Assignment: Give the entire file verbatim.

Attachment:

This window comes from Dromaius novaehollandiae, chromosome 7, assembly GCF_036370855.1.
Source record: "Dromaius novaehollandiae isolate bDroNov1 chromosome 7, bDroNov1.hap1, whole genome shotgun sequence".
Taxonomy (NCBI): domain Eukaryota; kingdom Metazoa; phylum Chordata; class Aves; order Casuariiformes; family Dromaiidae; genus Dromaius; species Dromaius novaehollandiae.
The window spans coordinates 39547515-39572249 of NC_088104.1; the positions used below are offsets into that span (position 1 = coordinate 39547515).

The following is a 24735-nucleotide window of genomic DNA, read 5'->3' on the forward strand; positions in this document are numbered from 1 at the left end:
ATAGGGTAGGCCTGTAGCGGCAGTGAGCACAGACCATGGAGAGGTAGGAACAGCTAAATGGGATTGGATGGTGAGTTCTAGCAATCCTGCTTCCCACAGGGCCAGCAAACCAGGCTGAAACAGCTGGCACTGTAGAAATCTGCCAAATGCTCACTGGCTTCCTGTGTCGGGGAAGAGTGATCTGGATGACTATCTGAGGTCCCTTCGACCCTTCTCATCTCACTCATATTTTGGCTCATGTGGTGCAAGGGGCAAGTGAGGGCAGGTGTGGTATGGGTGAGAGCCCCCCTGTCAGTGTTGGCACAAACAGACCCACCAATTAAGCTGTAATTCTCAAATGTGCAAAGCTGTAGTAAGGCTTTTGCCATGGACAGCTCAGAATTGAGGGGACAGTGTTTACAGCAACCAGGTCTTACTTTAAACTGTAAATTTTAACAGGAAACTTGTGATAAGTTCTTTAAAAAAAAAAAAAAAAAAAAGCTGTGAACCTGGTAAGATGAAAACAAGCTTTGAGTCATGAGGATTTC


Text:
This window comes from Dromaius novaehollandiae, chromosome 7, assembly GCF_036370855.1.
Source record: "Dromaius novaehollandiae isolate bDroNov1 chromosome 7, bDroNov1.hap1, whole genome shotgun sequence".
Taxonomy (NCBI): domain Eukaryota; kingdom Metazoa; phylum Chordata; class Aves; order Casuariiformes; family Dromaiidae; genus Dromaius; species Dromaius novaehollandiae.
The window spans coordinates 39547515-39572249 of NC_088104.1; the positions used below are offsets into that span (position 1 = coordinate 39547515).

The following is a 24735-nucleotide window of genomic DNA, read 5'->3' on the forward strand; positions in this document are numbered from 1 at the left end:
ATAGGGTAGGCCTGTAGCGGCAGTGAGCACAGACCATGGAGAGGTAGGAACAGCTAAATGGGATTGGATGGTGAGTTCTAGCAATCCTGCTTCCCACAGGGCCAGCAAACCAGGCTGAAACAGCTGGCACTGTAGAAATCTGCCAAATGCTCACTGGCTTCCTGTGTCGGGGAAGAGTGATCTGGATGACTATCTGAGGTCCCTTCGACCCTTCTCATCTCACTCATATTTTGGCTCATGTGGTGCAAGGGGCAAGTGAGGGCAGGTGTGGTATGGGTGAGAGCCCCCCTGTCAGTGTTGGCACAAACAGACCCACCAATTAAGCTGTAATTCTCAAATGTGCAAAGCTGTAGTAAGGCTTTTGCCATGGACAGCTCAGAATTGAGGGGACAGTGTTTACAGCAACCAGGTCTTACTTTAAACTGTAAATTTTAACAGGAAACTTGTGATAAGTTCTTTAAAAAAAAAAAAAAAAAAAAGCTGTGAACCTGGTAAGATGAAAACAAGCTTTGAGTCATGAGGATTTC